Video: How to Care for Your Child When They Have a Fever

Fever is a common feature of childhood infections. In this video Dr Ranj Singh explains how to help a child with fever recover as quickly as possible. Be sure to also watch the NHS Choices video on spotting the signs of sepsis so you know what to do if your child isn’t getting better.

Editor’s Note: Video Highlights

Keep a close eye on temperature:

  • Babies under 28 days: check with an underarm thermometer
  • Older Children: check in the ear. Do not use forehead strips
  • Fever is >38°C (*100.4°F) . It is a normal response to an infection

How to treat it?

  • Lowering temperature will not shorten the illness or treat the cause of it. It will simply ease your child’s discomfort.
  • Can manage pain with paracetamol (*acetaminophen) or ibuprofen. Do NOT use both at same time. Start with one and if it doesn’t work, try the other.
  • Dosage is on the package. Only use while your child to treat your child’s distress and don’t exceed the maximum daily dose.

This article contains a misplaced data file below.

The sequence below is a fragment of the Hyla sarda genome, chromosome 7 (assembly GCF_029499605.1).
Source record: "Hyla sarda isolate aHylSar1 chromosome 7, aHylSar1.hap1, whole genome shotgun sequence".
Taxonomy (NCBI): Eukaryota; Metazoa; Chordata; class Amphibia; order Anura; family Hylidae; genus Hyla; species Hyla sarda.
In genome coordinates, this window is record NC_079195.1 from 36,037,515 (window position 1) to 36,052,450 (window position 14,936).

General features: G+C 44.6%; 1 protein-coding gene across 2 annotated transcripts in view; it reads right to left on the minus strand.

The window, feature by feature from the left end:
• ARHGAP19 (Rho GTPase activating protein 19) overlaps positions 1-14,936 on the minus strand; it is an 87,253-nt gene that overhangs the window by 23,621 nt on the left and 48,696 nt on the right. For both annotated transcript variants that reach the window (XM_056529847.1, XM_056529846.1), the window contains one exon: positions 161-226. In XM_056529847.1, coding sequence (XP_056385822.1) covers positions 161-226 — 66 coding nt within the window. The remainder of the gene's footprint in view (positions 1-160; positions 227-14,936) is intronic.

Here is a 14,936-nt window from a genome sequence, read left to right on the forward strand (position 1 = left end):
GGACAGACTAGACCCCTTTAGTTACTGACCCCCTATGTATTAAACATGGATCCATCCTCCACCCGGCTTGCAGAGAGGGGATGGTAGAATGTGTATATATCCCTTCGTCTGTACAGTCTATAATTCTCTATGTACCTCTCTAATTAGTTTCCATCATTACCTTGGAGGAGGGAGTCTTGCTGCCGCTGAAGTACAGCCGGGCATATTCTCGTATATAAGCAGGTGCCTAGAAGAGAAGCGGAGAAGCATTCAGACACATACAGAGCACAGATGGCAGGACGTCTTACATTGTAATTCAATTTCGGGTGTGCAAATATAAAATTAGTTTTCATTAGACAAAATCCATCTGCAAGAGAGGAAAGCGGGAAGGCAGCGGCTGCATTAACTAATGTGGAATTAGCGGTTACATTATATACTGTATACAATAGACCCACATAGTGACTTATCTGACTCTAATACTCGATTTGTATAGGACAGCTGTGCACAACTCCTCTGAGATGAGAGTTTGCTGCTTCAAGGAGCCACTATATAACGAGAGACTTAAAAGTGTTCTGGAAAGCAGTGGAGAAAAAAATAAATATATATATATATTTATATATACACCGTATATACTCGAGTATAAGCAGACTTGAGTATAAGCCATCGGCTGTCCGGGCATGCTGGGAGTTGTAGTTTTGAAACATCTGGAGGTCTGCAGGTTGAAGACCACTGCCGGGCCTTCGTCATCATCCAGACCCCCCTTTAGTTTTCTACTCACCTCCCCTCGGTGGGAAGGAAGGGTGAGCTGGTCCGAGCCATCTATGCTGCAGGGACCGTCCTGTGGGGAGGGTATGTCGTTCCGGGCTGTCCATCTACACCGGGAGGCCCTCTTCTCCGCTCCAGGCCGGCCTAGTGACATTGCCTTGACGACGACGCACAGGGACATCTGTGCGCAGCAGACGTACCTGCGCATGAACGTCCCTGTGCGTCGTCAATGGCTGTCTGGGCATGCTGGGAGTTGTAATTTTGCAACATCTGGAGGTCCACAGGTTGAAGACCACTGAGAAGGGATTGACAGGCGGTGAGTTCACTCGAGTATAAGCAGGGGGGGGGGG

• Do not over or under-dress them

Avoid dehydration

  • Children with a fever need to drink more to prevent dehydration
  • Signs of dehydration
    • Dry Mouth
    • Decrease in urination (fewer wet nappies / diapers)
    • Fewer or no tears
    • Sunken eyes
    • Sunken fontanelle (soft spot on top of baby’s head)
  • Encourage drinking – less, more often
  • Breastfeeding moms – make sure to avoid becoming dehydrated yourself
  • If diarrhea or vomiting – drink more frequent, less often, avoiding fruit juice or carbonated beverages
  • Oral rehydration solution (ORS) – can help the body absorb fluids

Antibiotics are not regularly prescribed as most childhood infections are viral, and antibiotics only treat bacterial infections.

Additional simple things you can do

  • Check child for response to your touch during the night. If they don’t respond as they typically would, wake them and check symptoms
  • Keep them home and notify school or nursery of their absence
  • Maintain home hygiene

When to get help

  • Contact your GP (*doctor) or NHS 111 if you have concerns about your child’s condition
  • Contact 999 in the UK (*911 US) in an emergency or if they exhibit any of the signs of Sepsis mentioned in the video

Editor’s Note: *clarification provided for our US readers.

NHS Choices logo


About the Author

NHS Choices ( is the UK’s biggest health website. It provides a comprehensive health information service to help put you in control of your healthcare.


Speak Your Mind

Tell us what you're thinking...
and oh, if you want a pic to show with your comment, go get a gravatar!